Chevy High Performance
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I know this is a chevy forum but........

  
Chevy High Performance
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I know this is a chevy forum but........

 
swaluda swaluda
User | Posts: 71 | Joined: 11/12
Posted: 04/09/13
09:41 PM

tryin to find a rear for my Chevy powered Plymouth. Got a 2000 ford explorer D35 rear axle assembly with disc brakes i can pick up for 100 bucks. Its 54 and a half in back plate to back plate. My Plymouth book says the rear assembly thats in it now is 60. I beleive thats measured from flange to flange though. Anybody think the explorer will fit without any major problems?  Would that be a good choice for a 400 plus tork engine. 383 posi gears, and what about highway use.  Stan  

redneckjoe69 redneckjoe69
Addict | Posts: 2337 | Joined: 03/10
Posted: 04/10/13
05:51 AM

ive got a buddy with a 2001 expedition.  its all stock except for some aftermarket wheels.    i just put a used rear in it a few months ago.   he said every few years they break.   and yes, hes been using synthetic lube as required.   thats my only experience with those rears, and i dont even know if the explorer and expedition are the same?  

pepsi1 pepsi1
Guru | Posts: 1718 | Joined: 09/11
Posted: 04/10/13
07:27 AM

Your correct RedneckJoe: Those are weak rears.

"I would NOT USE any Synthetic lube in any Hypoid Rear". Especially if you are using your car for racing. The shock loads, when you are staged and the engine is at 6,000 to 8,000RPM, and you side step the clutch, and/or have the trans brake set with a 6,500 or higher stall convertor.. "Think about what happens to the ring and pinion". In short it spreads the matting surface (or clearance when the back-lash was set) of the gears apart....Then the ring and pinion will seperate and then disaster....
  There is just too much SHOCK LOADS on the teeth of the ring and pinion, plus the fact the synthetic lube just doesn't hold up as the temperature increases, with the load.

  PLEASE NOTE THIS: Currie, Strange, Ect, Specify Not Using any Synthetic Gear lube in their rears. Or Gear Sets...You can read their literature.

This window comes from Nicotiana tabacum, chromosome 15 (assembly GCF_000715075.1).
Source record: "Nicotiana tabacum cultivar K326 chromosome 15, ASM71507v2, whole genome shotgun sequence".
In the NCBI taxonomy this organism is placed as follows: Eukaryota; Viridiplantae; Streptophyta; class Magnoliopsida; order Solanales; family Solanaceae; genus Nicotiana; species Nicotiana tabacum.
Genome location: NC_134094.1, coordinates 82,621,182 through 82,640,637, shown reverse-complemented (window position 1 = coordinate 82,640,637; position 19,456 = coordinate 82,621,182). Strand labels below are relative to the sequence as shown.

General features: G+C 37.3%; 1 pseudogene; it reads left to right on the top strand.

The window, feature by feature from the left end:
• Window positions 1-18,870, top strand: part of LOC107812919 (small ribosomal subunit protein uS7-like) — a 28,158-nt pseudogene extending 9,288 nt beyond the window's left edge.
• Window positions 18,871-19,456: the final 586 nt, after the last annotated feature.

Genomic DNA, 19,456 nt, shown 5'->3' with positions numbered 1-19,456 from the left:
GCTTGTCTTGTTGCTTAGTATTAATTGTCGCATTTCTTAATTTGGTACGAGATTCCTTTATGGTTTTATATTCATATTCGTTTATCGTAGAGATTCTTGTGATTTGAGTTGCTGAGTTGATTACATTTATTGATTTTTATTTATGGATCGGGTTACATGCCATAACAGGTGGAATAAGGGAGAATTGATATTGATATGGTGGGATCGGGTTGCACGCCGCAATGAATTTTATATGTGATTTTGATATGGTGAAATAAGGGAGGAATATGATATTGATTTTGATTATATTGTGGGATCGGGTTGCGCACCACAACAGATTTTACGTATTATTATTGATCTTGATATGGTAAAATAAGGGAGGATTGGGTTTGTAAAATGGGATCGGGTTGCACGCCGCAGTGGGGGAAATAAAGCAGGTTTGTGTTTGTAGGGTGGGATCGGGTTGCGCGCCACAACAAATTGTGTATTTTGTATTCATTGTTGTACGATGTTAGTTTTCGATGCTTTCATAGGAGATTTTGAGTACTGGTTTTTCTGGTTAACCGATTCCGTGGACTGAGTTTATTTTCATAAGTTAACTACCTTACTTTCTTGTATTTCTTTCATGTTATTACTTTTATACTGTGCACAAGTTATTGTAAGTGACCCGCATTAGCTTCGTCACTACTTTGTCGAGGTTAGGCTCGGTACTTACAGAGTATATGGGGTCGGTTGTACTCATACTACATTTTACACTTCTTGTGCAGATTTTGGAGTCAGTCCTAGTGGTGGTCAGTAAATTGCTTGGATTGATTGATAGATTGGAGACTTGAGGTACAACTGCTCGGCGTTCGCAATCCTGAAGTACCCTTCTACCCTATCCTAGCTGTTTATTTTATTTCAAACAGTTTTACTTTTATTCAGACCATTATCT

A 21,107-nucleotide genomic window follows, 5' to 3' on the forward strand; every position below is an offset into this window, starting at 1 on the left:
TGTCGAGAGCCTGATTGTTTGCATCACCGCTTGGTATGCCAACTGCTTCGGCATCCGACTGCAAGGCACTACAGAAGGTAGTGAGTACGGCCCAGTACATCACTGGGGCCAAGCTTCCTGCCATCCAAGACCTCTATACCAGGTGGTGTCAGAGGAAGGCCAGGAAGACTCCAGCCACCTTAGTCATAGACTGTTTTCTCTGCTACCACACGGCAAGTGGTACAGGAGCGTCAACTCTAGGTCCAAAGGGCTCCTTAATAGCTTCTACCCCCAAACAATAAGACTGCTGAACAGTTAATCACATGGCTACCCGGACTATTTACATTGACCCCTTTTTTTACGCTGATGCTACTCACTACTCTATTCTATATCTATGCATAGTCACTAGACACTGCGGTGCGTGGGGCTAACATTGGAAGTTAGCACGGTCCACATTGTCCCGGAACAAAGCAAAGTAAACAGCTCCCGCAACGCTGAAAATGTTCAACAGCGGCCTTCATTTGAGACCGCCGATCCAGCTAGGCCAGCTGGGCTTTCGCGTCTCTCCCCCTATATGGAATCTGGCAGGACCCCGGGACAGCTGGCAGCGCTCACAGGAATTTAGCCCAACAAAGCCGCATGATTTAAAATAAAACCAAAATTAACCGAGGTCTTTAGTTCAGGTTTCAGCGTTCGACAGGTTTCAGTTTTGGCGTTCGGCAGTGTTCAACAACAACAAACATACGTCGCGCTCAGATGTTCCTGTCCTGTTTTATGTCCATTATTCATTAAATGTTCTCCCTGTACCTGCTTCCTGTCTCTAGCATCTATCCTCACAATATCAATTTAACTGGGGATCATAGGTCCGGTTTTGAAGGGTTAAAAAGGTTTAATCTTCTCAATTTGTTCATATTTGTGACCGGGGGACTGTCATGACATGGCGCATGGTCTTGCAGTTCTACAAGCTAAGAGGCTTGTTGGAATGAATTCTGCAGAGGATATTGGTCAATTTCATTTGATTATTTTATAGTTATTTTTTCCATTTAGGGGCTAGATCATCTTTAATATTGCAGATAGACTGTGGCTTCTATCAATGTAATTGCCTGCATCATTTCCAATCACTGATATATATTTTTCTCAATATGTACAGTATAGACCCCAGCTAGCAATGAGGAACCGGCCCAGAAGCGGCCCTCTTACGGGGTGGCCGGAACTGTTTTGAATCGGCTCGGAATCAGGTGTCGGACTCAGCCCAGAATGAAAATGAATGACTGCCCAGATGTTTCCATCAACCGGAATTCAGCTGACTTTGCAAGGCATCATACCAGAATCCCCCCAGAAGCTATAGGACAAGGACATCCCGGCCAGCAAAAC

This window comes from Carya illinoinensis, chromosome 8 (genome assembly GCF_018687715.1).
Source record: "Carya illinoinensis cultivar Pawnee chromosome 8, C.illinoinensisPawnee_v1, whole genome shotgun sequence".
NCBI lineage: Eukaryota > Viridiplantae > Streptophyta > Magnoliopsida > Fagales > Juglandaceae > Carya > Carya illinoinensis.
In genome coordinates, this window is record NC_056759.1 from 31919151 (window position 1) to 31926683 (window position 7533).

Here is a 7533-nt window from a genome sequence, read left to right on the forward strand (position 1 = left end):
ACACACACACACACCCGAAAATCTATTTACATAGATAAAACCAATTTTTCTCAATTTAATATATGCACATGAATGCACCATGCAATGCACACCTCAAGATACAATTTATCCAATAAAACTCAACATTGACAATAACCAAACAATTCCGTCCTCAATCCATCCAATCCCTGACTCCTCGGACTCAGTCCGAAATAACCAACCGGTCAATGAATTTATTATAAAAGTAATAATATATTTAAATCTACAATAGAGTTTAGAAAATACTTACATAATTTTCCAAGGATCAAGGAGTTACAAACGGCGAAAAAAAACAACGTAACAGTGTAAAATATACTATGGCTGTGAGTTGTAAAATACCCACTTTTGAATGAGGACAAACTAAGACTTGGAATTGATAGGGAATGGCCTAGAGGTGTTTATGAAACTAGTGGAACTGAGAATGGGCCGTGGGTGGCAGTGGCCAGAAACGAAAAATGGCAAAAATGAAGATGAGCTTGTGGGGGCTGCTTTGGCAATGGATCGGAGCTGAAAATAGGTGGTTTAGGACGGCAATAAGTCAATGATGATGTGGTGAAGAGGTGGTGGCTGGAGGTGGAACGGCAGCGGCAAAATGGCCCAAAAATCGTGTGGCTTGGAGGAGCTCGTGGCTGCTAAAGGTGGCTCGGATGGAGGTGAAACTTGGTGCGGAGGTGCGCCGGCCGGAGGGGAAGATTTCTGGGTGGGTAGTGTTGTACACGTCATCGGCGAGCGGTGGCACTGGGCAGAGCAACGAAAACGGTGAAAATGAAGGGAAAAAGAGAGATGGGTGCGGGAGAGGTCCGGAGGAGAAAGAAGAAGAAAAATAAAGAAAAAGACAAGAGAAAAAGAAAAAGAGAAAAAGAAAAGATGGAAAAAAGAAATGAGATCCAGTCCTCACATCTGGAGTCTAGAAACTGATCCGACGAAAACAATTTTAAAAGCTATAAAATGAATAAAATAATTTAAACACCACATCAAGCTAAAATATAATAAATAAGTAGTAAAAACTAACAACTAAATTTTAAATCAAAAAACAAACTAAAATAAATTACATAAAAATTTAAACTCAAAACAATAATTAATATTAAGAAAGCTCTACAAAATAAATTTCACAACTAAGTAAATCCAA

I have been building rears, and transmissions for many years. If it's a posi rear I soak the clutches in 85-110wt SAE gear lube for a couple hours or so. Then assemble it. (NOTE) Don't stack the clutches when you soak them spread them apart, so the gear lube gets into the entire clutch area.

  Some transfer cases and manual gear boxes require synthetic oils. The reason because the tolerances are much closer. If you live in a cold climate you probably won't get the trans to shift in the winter.

  Back in the day we sometime had to get the engine up to temperature, before we could shift them, or double clutch them to get going..  
 
  I hope this answers some questions for you younger gear heads....If you have any questions ask...

Bob  

swaluda swaluda
User | Posts: 71 | Joined: 11/12
Posted: 04/10/13
08:04 AM

Yeah, i let the deal go. After reasearching further i find they are problematic... Glad i got you guys watching my back.. Thanks  Stan  

Dave632 Dave632
Addict | Posts: 2218 | Joined: 07/08
Posted: 04/10/13
05:29 PM

The only stock rear I ever had go in a stock motored car was, (I hate to admit it),
in a Toyota. Yes the great rice car hater actually bought one in 1980. It had about 4000 miles on it and while it was good on gas for its day it was a real piece of junk. By the time it had 65000 on it, when I got rid of the junk, the rear had gone, the fan shaft broke and fell into the radiator, it developed a goofy engine problem that I could not fix myself and I had to bring it to someone else to fix and many of the plastic interior parts had cracked or broken.
How in the world this car became so popular is beyond me. I never went near another one of those things except at the track when I could line up with one of them and leave them in the dust.  
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